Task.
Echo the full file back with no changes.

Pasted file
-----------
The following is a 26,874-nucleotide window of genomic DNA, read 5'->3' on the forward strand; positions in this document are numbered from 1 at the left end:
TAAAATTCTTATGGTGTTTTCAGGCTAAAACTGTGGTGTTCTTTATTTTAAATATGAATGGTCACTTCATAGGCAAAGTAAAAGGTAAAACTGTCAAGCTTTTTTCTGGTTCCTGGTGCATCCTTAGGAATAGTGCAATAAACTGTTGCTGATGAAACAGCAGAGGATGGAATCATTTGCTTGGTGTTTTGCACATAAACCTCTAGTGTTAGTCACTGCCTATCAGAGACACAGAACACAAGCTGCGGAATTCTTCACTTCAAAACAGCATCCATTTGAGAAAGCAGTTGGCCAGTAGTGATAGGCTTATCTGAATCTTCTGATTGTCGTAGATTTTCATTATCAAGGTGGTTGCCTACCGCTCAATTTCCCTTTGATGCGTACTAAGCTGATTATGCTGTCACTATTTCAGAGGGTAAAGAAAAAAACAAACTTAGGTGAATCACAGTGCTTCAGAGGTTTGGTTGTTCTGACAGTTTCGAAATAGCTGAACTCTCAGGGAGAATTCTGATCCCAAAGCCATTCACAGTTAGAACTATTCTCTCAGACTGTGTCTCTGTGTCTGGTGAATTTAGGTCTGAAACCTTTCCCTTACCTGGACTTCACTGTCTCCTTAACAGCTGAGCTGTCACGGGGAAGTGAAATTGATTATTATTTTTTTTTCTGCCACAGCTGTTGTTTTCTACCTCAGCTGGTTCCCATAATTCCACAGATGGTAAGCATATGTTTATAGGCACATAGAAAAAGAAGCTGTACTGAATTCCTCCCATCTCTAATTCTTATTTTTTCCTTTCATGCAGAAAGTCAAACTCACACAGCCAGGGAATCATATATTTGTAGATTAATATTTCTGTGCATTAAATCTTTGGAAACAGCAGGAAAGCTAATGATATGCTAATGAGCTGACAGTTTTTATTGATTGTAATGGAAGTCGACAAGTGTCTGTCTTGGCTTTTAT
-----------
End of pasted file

The following is a 26,874-nucleotide window of genomic DNA, read 5'->3' on the forward strand; positions in this document are numbered from 1 at the left end:
TAAAATTCTTATGGTGTTTTCAGGCTAAAACTGTGGTGTTCTTTATTTTAAATATGAATGGTCACTTCATAGGCAAAGTAAAAGGTAAAACTGTCAAGCTTTTTTCTGGTTCCTGGTGCATCCTTAGGAATAGTGCAATAAACTGTTGCTGATGAAACAGCAGAGGATGGAATCATTTGCTTGGTGTTTTGCACATAAACCTCTAGTGTTAGTCACTGCCTATCAGAGACACAGAACACAAGCTGCGGAATTCTTCACTTCAAAACAGCATCCATTTGAGAAAGCAGTTGGCCAGTAGTGATAGGCTTATCTGAATCTTCTGATTGTCGTAGATTTTCATTATCAAGGTGGTTGCCTACCGCTCAATTTCCCTTTGATGCGTACTAAGCTGATTATGCTGTCACTATTTCAGAGGGTAAAGAAAAAAACAAACTTAGGTGAATCACAGTGCTTCAGAGGTTTGGTTGTTCTGACAGTTTCGAAATAGCTGAACTCTCAGGGAGAATTCTGATCCCAAAGCCATTCACAGTTAGAACTATTCTCTCAGACTGTGTCTCTGTGTCTGGTGAATTTAGGTCTGAAACCTTTCCCTTACCTGGACTTCACTGTCTCCTTAACAGCTGAGCTGTCACGGGGAAGTGAAATTGATTATTATTTTTTTTTCTGCCACAGCTGTTGTTTTCTACCTCAGCTGGTTCCCATAATTCCACAGATGGTAAGCATATGTTTATAGGCACATAGAAAAAGAAGCTGTACTGAATTCCTCCCATCTCTAATTCTTATTTTTTCCTTTCATGCAGAAAGTCAAACTCACACAGCCAGGGAATCATATATTTGTAGATTAATATTTCTGTGCATTAAATCTTTGGAAACAGCAGGAAAGCTAATGATATGCTAATGAGCTGACAGTTTTTATTGATTGTAATGGAAGTCGACAAGTGTCTGTCTTGGCTTTTAT